- Look at your notes about rich media – do the other sites have more than you? Add this to your task list for this post. You can even embed the exact same YouTube videos as your competition.
- Look at the number of referring domains of the pages ranking above you – how does that compare to the number of RD’s pointing at your post? If you’re not meeting or exceeding that number, then add this to your task list. You may even be able to get the exact same links.
- Look at the DR of the sites ranking above you – how does it compare to yours? If the other sites are a lot higher, then you’re going to need even more links than your thought in the step above. Add this to your task list.
- Look at the number of internal links of the pages ranking above you – how does it compare to yours? If you’re not meeting or exceeding that number, then add this to your task list.
Notice that I didn’t mention word count here. That’s because if you’re covering all the same topics as the sites ranking above you, then you’re likely going to fall in line with the average word count.
Here’s what’s really important – you need to do this for every single blog post on your site that’s not ranking in the top three.
I told you that you were gonna hate this part. It was true, huh?
Content Makeover: Beast Mode
This is where all that work comes together. By now you have a spreadsheet, or old school notebook if that’s how you roll, and it’s it jam packed with everything you need to know about ranking every single post on your site that’s not already in the top three.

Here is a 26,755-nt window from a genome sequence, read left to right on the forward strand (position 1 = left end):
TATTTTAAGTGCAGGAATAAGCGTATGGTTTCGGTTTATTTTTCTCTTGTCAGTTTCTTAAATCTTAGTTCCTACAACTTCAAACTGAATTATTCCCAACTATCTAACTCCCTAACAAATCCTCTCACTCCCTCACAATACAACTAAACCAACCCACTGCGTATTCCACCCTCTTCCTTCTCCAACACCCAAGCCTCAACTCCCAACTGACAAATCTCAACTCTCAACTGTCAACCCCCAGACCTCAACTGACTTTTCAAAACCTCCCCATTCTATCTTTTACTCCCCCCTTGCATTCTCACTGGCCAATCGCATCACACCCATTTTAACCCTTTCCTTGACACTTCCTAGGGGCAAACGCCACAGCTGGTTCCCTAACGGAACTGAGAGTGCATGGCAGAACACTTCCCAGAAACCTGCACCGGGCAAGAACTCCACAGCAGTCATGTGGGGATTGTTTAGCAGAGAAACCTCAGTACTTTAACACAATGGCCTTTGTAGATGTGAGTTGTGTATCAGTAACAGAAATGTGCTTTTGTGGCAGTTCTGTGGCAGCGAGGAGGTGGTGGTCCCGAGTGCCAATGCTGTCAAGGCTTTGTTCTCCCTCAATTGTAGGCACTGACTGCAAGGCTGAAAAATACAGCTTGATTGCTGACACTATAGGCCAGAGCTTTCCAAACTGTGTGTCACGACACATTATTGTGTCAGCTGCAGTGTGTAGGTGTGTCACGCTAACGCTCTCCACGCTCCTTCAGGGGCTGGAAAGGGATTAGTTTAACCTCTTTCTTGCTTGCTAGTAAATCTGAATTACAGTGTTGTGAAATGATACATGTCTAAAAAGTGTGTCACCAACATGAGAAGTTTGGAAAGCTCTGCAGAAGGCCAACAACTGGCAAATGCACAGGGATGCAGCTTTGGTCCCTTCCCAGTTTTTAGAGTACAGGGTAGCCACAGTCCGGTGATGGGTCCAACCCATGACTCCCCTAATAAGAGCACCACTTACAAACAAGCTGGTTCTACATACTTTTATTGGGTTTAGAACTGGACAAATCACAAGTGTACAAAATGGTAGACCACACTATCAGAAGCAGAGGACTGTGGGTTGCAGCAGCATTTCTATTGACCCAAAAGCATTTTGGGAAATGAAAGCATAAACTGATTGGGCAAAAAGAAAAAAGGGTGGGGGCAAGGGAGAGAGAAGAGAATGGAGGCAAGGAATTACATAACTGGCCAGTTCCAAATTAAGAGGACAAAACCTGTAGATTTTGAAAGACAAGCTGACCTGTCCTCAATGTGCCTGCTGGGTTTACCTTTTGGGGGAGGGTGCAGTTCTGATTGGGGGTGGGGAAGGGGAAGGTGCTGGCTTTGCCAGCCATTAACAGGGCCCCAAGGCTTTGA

So, where to start?
I prefer to work on the posts in order of best to worst ranking. So, I’d start with the post that is closest to a #1 ranking for the preferred keyword and work down the list like that.
Now, you just start knocking things off that list for the post you’re making over.
- Add in the content/topics that your competitors have that you don’t. Pay attention to how the competition structured their post and mimic it. (note: mimic does not mean steal/copy exactly)
- Add in some rich media that your competitors have that you don’t.
- Try to get the same links that your competition has. If you can’t get the same ones, then look for links from sites with similar metric. Can’t do that? Then you’ll need to increase the number of links you need – there’s no way to know how many links it will take exactly, so keep getting links until you reach #1. (HARO is a great resource)
- Don’t forget about internal links to the post. You may even need to write some new informational posts just to use for internal linking purposes.
Repeat those four steps for each post on your site that you’re working on via that spreadsheet. The link building will take you the longest to finish.
By the time you’ve worked through all of the posts on your spreadsheet, you should already be seeing gains in traffic. And if your site is monetized, then your revenue should similarly show an increase.
Re-Think Your Keyword Research Strategy
If you’re here because your problem is that you have a new site that just isn’t getting much traction, then maybe the problem is your keyword research. You could be targeting bad keywords or keywords that you are never going to rank for right now.
Or maybe you’re bringing in the wrong type of traffic – for instance, you want people ready to buy but your keywords and content are targeting people at the start of the buying funnel instead of the end.